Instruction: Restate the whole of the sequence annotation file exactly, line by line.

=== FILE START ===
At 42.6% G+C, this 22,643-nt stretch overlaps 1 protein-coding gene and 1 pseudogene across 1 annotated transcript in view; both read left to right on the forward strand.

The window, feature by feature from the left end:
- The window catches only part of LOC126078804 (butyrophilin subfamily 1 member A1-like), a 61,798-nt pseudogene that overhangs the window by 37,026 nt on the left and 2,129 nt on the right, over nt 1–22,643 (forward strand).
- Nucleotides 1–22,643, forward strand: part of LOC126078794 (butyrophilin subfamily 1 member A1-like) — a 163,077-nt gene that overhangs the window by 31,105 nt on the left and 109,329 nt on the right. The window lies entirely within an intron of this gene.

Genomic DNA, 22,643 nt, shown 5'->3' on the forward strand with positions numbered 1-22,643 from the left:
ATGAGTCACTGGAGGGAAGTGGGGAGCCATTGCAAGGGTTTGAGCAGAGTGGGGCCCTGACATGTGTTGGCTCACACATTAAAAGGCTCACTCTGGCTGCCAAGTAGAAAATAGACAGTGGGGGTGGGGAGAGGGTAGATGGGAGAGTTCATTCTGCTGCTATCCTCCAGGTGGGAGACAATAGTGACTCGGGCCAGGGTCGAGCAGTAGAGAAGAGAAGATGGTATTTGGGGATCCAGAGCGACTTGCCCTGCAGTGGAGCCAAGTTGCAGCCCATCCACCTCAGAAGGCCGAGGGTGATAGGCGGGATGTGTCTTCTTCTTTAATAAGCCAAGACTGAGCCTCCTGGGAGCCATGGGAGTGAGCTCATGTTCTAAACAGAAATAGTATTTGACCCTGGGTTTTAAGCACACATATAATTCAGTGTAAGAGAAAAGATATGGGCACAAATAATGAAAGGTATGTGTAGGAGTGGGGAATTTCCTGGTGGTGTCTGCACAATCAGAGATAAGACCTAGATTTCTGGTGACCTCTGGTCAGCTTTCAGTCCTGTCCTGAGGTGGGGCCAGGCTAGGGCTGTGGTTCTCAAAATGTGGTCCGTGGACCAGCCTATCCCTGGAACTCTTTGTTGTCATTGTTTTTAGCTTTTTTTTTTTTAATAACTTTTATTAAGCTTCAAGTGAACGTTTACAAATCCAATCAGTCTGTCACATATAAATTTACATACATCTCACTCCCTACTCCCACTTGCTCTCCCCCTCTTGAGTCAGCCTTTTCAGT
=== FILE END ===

At 42.6% G+C, this 22,643-nt stretch overlaps 1 protein-coding gene and 1 pseudogene across 1 annotated transcript in view; both read left to right on the forward strand.

The window, feature by feature from the left end:
- The window catches only part of LOC126078804 (butyrophilin subfamily 1 member A1-like), a 61,798-nt pseudogene that overhangs the window by 37,026 nt on the left and 2,129 nt on the right, over nt 1–22,643 (forward strand).
- Nucleotides 1–22,643, forward strand: part of LOC126078794 (butyrophilin subfamily 1 member A1-like) — a 163,077-nt gene that overhangs the window by 31,105 nt on the left and 109,329 nt on the right. The window lies entirely within an intron of this gene.

Genomic DNA, 22,643 nt, shown 5'->3' on the forward strand with positions numbered 1-22,643 from the left:
ATGAGTCACTGGAGGGAAGTGGGGAGCCATTGCAAGGGTTTGAGCAGAGTGGGGCCCTGACATGTGTTGGCTCACACATTAAAAGGCTCACTCTGGCTGCCAAGTAGAAAATAGACAGTGGGGGTGGGGAGAGGGTAGATGGGAGAGTTCATTCTGCTGCTATCCTCCAGGTGGGAGACAATAGTGACTCGGGCCAGGGTCGAGCAGTAGAGAAGAGAAGATGGTATTTGGGGATCCAGAGCGACTTGCCCTGCAGTGGAGCCAAGTTGCAGCCCATCCACCTCAGAAGGCCGAGGGTGATAGGCGGGATGTGTCTTCTTCTTTAATAAGCCAAGACTGAGCCTCCTGGGAGCCATGGGAGTGAGCTCATGTTCTAAACAGAAATAGTATTTGACCCTGGGTTTTAAGCACACATATAATTCAGTGTAAGAGAAAAGATATGGGCACAAATAATGAAAGGTATGTGTAGGAGTGGGGAATTTCCTGGTGGTGTCTGCACAATCAGAGATAAGACCTAGATTTCTGGTGACCTCTGGTCAGCTTTCAGTCCTGTCCTGAGGTGGGGCCAGGCTAGGGCTGTGGTTCTCAAAATGTGGTCCGTGGACCAGCCTATCCCTGGAACTCTTTGTTGTCATTGTTTTTAGCTTTTTTTTTTTTAATAACTTTTATTAAGCTTCAAGTGAACGTTTACAAATCCAATCAGTCTGTCACATATAAATTTACATACATCTCACTCCCTACTCCCACTTGCTCTCCCCCTCTTGAGTCAGCCTTTTCAGT